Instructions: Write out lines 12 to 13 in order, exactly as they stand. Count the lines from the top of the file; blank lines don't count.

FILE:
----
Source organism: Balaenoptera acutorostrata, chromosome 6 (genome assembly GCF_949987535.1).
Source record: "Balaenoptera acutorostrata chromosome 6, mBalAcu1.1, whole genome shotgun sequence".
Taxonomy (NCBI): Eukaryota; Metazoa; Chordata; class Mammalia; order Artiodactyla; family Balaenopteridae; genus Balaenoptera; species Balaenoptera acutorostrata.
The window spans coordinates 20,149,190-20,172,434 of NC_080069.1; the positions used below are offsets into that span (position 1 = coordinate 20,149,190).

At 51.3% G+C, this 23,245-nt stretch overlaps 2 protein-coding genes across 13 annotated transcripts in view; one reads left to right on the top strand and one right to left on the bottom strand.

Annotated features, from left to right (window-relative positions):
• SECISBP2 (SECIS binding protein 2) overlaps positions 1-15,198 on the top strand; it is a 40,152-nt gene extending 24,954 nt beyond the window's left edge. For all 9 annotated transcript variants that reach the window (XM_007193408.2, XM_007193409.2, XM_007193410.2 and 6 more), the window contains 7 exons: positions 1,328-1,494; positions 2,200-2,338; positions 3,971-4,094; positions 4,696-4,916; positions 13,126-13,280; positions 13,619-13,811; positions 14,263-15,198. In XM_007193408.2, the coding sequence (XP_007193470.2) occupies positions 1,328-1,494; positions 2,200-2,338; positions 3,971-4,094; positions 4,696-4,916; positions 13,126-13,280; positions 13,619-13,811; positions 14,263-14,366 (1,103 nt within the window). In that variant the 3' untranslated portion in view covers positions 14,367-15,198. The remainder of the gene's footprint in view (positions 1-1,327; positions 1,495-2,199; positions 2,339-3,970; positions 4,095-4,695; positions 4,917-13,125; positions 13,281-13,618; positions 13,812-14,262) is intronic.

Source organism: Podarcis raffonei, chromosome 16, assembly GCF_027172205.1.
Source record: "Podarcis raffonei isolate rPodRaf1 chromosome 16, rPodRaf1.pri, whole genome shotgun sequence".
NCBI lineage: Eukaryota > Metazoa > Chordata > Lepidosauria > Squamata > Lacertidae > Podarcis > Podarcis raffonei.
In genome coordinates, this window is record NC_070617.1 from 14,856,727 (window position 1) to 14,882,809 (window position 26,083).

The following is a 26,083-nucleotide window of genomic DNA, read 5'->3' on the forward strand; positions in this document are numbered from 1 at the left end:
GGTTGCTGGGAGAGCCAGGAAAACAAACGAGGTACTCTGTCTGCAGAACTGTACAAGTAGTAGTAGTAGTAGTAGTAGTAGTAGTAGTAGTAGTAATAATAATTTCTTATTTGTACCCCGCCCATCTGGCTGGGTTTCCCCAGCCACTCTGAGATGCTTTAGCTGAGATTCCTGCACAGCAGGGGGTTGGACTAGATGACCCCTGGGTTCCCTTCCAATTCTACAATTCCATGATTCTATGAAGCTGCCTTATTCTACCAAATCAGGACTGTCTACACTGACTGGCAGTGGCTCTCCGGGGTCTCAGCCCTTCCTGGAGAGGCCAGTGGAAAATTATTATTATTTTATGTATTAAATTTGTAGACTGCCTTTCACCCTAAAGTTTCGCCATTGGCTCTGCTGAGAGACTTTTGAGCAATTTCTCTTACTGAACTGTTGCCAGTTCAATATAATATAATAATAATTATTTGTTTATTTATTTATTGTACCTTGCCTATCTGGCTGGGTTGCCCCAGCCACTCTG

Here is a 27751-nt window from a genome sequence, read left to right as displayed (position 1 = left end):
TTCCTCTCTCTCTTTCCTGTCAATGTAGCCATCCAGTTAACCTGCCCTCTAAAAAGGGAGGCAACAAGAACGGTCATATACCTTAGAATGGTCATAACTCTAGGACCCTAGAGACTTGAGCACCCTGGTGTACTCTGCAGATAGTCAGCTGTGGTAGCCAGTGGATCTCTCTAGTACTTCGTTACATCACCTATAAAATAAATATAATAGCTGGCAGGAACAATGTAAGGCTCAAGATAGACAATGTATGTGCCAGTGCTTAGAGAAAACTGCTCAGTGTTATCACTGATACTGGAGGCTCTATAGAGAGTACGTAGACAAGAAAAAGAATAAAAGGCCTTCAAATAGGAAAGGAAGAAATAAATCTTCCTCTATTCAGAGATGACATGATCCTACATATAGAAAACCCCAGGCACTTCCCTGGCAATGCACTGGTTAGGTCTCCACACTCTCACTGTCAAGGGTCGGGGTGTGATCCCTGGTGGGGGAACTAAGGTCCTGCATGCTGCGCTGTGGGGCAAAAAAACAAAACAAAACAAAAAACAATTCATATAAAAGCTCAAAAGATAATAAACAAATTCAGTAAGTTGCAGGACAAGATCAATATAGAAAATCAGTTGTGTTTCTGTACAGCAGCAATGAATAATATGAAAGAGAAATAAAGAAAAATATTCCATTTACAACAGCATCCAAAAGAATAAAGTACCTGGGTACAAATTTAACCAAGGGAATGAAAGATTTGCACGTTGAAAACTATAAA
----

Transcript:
The following is a 26,083-nucleotide window of genomic DNA, read 5'->3' on the forward strand; positions in this document are numbered from 1 at the left end:
GGTTGCTGGGAGAGCCAGGAAAACAAACGAGGTACTCTGTCTGCAGAACTGTACAAGTAGTAGTAGTAGTAGTAGTAGTAGTAGTAGTAGTAGTAATAATAATTTCTTATTTGTACCCCGCCCATCTGGCTGGGTTTCCCCAGCCACTCTGAGATGCTTTAGCTGAGATTCCTGCACAGCAGGGGGTTGGACTAGATGACCCCTGGGTTCCCTTCCAATTCTACAATTCCATGATTCTATGAAGCTGCCTTATTCTACCAAATCAGGACTGTCTACACTGACTGGCAGTGGCTCTCCGGGGTCTCAGCCCTTCCTGGAGAGGCCAGTGGAAAATTATTATTATTTTATGTATTAAATTTGTAGACTGCCTTTCACCCTAAAGTTTCGCCATTGGCTCTGCTGAGAGACTTTTGAGCAATTTCTCTTACTGAACTGTTGCCAGTTCAATATAATATAATAATAATTATTTGTTTATTTATTTATTGTACCTTGCCTATCTGGCTGGGTTGCCCCAGCCACTCTG